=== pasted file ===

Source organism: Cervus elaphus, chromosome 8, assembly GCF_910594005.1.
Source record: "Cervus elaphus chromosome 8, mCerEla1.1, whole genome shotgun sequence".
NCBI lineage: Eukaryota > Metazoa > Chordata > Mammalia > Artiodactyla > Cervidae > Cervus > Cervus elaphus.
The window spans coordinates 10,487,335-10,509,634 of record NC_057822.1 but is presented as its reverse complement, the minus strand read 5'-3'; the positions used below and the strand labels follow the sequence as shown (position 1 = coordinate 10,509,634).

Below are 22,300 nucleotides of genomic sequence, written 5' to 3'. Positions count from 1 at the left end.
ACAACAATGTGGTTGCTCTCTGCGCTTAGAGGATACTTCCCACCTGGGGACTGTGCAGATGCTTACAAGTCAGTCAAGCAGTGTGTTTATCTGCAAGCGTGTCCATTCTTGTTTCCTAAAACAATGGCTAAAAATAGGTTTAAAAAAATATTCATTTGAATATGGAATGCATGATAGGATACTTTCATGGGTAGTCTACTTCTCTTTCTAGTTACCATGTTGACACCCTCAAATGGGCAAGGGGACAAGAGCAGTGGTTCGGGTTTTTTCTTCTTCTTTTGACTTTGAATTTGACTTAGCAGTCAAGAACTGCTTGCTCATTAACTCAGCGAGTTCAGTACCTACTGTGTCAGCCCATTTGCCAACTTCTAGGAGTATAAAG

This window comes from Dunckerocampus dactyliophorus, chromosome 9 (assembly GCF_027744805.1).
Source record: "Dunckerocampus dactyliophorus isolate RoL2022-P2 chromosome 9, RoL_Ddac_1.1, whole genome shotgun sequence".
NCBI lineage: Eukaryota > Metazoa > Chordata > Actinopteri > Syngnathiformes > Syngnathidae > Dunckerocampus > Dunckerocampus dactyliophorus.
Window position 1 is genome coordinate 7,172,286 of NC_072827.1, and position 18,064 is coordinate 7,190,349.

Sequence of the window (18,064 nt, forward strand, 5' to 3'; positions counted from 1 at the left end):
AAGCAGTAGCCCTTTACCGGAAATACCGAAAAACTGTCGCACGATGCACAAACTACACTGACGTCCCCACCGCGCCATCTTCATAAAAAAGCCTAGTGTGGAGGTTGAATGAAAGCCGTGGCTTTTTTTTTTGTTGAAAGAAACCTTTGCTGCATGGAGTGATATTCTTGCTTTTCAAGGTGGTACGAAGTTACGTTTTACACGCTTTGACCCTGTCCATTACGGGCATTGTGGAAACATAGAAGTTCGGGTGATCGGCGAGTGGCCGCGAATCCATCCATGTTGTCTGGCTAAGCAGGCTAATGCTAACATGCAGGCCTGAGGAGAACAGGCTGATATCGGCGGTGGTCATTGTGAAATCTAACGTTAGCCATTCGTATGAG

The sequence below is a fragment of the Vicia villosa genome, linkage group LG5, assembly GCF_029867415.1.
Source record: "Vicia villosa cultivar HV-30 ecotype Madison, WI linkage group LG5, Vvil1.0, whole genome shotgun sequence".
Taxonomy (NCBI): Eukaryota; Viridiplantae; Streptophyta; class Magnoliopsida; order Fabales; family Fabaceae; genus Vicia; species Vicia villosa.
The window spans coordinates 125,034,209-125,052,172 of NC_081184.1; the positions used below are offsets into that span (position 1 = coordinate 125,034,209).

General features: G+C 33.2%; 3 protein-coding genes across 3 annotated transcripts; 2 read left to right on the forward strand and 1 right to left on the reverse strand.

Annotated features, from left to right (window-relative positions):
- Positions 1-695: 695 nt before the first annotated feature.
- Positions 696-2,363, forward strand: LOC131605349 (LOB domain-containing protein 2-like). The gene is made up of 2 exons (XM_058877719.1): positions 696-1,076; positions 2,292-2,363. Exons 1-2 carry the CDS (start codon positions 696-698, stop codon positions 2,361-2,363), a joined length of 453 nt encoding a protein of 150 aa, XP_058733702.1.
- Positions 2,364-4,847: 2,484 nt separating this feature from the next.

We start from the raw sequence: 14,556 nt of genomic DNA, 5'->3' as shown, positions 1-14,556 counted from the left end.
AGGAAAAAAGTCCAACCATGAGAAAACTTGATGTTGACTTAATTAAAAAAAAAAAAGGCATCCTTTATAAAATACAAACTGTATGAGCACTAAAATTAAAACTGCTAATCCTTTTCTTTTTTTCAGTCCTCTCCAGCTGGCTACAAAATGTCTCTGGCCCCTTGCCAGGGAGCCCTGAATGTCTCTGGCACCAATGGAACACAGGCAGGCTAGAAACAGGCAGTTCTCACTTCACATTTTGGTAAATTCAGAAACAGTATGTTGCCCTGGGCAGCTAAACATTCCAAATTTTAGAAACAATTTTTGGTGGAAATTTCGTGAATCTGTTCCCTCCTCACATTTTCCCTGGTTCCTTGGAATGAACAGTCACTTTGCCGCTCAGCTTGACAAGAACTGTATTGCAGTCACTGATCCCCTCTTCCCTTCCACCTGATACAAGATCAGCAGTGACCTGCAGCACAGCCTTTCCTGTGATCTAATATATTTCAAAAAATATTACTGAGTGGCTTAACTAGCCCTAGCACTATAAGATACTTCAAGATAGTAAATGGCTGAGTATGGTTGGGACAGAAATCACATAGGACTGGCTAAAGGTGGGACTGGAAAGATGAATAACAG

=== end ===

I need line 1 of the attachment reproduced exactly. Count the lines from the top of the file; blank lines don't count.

Source organism: Cervus elaphus, chromosome 8, assembly GCF_910594005.1.